Police start enforcing texting ban today
A new Iowa law that becomes effective today will prohibit texting for all ages and cell phone use of any kind for those under 18 while driving.
The new legislation has the promise to significantly curb traffic collisions involving teens and young adults, said Rod Van Wyk, a University of Iowa alumnus and president of Drive Tek, a local drivers’ education program.
While this law is a step in the right direction, he said, excessive phone use among drivers is part of a larger issue: distracted driving.
“This is a well-intentioned law, and if we can get people to obey it, we will hopefully see significantly fewer accidents,” he said.
UI sophomore Alex Flippinger knows about the consequences of using a cell phone while driving all too well.
“A few years ago, I got into a major accident and my car flipped five times — I was reaching for my phone,” the 19-year-old said.
The National Safety Council estimates that 28 percent of all traffic crashes — at least 1.6 million each year — are caused by cell-phone use and texting.
Under the new Iowa law, texting — or cell-phone use of any sort for drivers under 18 — and driving will be treated as a secondary offense. This means the driver must be pulled over for something else before they can be charged with texting and driving.
Drivers will receive warnings for this non-moving violation until July 1, 2011, when officers will begin issuing fines. The cost of the fine has yet to be determined, Brotherton said.
UI sophomore Nandita Srayoshi admits she occasionally texts and drives.
“Maybe it will be a good reminder for people to stay concentrated,” she said, and she may be more inclined to refrain from texting while behind the wheel.
Iowa City police Sgt. Denise Brotherton said teens and young adults often have trouble grasping the dangers of distracted driving, with disastrous results.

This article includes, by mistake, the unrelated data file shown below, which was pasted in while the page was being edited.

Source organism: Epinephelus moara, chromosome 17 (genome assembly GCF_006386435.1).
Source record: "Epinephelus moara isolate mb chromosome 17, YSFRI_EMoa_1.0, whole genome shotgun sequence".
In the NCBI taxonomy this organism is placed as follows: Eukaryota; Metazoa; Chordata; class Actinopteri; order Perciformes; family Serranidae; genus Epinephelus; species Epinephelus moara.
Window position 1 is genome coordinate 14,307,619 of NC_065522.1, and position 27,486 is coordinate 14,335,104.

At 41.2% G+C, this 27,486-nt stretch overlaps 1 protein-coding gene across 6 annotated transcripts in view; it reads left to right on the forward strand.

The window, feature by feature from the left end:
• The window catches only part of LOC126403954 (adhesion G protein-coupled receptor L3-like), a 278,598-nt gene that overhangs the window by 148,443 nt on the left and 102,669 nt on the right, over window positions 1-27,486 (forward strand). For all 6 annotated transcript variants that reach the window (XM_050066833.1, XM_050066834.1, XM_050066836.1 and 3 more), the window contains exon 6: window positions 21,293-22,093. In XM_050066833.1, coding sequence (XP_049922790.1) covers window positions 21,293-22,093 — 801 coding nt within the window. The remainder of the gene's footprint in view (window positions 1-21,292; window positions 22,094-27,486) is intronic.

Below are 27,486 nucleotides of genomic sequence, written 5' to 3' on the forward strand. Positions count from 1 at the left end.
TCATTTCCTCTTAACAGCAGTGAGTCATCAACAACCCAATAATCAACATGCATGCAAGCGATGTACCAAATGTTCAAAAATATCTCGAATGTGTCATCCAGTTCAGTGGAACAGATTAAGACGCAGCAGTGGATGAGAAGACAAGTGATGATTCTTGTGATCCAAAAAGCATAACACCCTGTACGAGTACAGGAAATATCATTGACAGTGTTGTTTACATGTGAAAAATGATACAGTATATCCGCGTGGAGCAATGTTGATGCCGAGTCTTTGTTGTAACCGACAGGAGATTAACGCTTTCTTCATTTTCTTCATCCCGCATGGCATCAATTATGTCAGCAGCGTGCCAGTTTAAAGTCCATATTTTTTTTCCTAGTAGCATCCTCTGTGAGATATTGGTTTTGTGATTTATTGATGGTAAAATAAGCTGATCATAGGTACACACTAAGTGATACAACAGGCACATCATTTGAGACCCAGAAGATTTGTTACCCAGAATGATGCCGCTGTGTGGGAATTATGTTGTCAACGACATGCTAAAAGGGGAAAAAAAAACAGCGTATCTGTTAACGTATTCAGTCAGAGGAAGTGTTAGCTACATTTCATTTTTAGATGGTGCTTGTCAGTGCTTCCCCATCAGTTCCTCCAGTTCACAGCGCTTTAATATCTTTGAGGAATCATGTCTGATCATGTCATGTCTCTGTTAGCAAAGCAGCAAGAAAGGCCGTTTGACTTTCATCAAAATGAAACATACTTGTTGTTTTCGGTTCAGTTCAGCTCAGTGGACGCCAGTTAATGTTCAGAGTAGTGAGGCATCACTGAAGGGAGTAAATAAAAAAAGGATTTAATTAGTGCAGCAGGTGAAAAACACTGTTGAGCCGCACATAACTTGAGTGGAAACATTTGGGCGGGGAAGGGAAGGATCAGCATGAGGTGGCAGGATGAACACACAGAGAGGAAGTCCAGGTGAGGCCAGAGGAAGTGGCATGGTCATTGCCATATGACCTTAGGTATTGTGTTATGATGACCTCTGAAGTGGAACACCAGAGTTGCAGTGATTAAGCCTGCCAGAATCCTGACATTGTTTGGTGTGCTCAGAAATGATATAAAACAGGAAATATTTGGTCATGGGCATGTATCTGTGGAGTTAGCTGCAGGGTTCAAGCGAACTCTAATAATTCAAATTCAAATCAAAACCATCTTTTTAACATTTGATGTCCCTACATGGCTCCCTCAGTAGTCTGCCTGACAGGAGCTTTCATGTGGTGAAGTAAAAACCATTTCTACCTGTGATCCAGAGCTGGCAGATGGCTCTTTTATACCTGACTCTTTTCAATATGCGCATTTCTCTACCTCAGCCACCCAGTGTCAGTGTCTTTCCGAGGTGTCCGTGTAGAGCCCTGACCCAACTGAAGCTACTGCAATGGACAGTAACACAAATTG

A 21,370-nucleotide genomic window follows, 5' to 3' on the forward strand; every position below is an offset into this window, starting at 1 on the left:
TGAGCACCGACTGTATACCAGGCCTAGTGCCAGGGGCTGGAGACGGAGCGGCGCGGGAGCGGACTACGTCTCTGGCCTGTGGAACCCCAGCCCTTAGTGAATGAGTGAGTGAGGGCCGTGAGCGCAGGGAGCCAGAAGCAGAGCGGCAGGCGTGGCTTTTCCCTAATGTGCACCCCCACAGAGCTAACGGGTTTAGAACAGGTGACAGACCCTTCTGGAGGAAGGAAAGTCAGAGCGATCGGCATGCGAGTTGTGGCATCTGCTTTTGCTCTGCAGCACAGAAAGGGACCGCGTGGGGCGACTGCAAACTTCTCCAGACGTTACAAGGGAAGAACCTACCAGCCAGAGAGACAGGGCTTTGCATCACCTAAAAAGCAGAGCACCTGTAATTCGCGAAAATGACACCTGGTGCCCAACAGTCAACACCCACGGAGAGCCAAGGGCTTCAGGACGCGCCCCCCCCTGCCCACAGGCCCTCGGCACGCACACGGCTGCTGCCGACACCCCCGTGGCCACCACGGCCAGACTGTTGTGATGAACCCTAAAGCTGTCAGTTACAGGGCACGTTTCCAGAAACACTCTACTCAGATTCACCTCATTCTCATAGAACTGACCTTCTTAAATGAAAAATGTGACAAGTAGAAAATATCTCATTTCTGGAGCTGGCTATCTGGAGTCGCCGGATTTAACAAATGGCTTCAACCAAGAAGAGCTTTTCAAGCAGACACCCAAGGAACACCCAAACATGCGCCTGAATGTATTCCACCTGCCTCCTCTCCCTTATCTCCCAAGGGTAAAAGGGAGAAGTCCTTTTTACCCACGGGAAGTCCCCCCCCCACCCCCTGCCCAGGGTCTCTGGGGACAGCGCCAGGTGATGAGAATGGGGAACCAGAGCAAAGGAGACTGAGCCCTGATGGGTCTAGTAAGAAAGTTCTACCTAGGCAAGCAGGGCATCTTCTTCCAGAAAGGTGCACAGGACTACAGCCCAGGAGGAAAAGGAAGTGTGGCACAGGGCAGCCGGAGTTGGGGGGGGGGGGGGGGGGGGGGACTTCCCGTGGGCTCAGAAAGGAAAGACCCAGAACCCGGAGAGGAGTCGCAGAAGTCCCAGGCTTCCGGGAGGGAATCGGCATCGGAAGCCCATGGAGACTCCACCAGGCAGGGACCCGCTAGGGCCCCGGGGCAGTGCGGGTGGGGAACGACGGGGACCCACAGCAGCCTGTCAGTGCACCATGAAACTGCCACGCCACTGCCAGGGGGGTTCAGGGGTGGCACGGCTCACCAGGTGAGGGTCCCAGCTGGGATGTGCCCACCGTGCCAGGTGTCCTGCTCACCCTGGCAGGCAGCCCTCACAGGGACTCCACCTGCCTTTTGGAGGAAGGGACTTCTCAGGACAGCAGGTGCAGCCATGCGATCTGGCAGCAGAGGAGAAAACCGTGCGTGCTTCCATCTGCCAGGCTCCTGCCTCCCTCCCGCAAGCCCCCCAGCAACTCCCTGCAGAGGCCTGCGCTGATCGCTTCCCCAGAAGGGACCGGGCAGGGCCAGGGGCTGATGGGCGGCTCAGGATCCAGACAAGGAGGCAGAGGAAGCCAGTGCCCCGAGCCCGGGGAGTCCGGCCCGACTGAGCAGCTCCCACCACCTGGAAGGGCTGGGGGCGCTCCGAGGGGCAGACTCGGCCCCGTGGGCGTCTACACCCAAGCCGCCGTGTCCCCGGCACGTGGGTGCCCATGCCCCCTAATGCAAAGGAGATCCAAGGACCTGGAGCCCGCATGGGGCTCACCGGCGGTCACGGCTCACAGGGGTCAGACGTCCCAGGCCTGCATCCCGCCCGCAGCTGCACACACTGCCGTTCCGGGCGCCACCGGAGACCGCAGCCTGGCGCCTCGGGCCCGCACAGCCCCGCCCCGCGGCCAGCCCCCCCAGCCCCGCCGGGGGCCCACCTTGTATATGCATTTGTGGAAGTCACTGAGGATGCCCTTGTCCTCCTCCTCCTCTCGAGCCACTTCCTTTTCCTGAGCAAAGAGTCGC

“Anything that distracts a driver can have a potentially dangerous outcome, especially with inexperienced drivers,” she said.
When it comes to distracted driving, parental involvement and role-modeling for teen drivers can be crucial, said Brian Lynch, program coordinator of Street Smarts, a drivers’ education program.
Because the law allows people 18 and older to make calls while driving, the law does not enforce similar safe-driving practices involving cell-phone use for adults, he said.
And many believe the cell-phone law will be difficult to enforce.
It can be unclear, upon pulling a car over, whether the driver is using a cell phone. Texting can be done inconspicuously, and the phone quickly put away when the user is pulled over.
There are also restrictions governing private communications, which require court orders or search warrants before officers can search through a person’s phone activity, Van Wyk said.
Another traffic law going into effect today will require all back-seat passengers under 18 to use a seat belts.
Overall, it’s not yet clear how effective the new cell-phone law will be in preventing accidents.
“The most we can do [as driving instructors] is set a good example,” Van Wyk said. “After that, it becomes the responsibility of the kids and their parents.”
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